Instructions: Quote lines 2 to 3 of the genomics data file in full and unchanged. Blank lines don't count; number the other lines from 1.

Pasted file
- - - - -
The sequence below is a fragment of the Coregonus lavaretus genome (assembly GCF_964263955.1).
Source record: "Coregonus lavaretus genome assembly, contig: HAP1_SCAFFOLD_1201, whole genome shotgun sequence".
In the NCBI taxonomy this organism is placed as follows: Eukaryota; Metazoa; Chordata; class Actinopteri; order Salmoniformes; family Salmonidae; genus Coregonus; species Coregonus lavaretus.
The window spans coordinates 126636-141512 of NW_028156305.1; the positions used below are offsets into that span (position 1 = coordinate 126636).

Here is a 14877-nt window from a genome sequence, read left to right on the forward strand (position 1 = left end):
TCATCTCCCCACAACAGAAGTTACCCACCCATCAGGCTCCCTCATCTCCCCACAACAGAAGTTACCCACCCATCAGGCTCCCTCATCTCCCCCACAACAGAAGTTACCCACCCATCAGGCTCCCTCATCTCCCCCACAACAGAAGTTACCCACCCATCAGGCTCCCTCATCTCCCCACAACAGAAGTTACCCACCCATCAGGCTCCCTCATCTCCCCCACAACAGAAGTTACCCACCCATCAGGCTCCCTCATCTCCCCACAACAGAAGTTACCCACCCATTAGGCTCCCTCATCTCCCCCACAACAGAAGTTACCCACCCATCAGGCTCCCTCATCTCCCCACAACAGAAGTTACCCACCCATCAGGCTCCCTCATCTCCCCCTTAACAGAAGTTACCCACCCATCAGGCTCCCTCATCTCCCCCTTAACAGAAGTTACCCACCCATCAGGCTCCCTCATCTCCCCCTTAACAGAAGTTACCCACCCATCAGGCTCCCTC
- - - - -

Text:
Source record: "Coregonus lavaretus genome assembly, contig: HAP1_SCAFFOLD_1201, whole genome shotgun sequence".
In the NCBI taxonomy this organism is placed as follows: Eukaryota; Metazoa; Chordata; class Actinopteri; order Salmoniformes; family Salmonidae; genus Coregonus; species Coregonus lavaretus.